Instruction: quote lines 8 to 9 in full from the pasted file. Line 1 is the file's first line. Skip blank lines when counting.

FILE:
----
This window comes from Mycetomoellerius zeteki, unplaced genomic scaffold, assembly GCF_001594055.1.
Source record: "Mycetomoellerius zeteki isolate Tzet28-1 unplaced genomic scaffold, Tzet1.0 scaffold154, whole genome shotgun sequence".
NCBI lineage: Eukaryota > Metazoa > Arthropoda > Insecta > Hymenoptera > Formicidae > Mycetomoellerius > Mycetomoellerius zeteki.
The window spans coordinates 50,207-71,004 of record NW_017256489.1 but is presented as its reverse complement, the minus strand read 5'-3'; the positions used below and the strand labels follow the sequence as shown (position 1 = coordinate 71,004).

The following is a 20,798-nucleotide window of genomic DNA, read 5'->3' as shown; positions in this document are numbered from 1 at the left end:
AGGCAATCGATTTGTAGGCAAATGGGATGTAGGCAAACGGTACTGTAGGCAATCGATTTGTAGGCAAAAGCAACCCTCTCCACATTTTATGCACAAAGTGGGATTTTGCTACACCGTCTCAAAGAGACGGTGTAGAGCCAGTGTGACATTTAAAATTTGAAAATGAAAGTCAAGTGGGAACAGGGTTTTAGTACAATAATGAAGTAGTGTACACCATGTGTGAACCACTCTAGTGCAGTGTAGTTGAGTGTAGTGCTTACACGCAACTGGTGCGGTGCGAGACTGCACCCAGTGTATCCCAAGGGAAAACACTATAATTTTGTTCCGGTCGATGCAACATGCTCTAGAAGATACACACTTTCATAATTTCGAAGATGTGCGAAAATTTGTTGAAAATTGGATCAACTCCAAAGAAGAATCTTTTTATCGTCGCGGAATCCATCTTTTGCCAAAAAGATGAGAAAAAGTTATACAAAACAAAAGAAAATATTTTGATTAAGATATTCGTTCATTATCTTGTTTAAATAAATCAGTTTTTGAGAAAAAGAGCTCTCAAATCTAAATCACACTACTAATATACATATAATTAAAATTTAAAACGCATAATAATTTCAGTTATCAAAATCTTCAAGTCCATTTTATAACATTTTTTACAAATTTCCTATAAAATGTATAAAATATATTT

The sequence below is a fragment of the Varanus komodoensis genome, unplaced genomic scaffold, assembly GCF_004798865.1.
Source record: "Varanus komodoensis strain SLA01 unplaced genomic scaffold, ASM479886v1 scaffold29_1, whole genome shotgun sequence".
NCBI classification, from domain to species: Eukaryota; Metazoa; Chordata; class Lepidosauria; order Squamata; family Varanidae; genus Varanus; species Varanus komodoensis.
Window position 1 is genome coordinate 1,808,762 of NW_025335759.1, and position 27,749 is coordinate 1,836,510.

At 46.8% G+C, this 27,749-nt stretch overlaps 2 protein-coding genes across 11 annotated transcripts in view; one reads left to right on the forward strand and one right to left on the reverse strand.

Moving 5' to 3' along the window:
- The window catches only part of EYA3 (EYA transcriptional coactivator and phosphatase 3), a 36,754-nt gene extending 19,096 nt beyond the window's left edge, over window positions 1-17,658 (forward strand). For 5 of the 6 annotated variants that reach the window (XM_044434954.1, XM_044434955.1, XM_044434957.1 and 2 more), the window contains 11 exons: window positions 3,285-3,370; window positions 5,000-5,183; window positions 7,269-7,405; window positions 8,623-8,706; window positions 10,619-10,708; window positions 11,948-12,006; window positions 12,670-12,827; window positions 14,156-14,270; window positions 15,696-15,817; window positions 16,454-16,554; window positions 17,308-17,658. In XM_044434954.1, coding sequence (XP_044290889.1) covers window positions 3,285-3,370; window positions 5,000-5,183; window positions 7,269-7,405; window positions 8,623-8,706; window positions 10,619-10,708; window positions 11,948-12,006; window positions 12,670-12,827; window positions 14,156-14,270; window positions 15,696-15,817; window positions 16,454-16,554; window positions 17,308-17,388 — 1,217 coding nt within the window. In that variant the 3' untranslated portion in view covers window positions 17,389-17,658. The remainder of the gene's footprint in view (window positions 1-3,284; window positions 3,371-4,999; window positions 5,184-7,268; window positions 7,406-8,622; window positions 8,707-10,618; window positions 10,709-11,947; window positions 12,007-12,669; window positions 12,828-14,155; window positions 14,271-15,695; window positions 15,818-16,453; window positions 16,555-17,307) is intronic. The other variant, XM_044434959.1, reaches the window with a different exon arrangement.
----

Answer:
Source record: "Varanus komodoensis strain SLA01 unplaced genomic scaffold, ASM479886v1 scaffold29_1, whole genome shotgun sequence".
NCBI classification, from domain to species: Eukaryota; Metazoa; Chordata; class Lepidosauria; order Squamata; family Varanidae; genus Varanus; species Varanus komodoensis.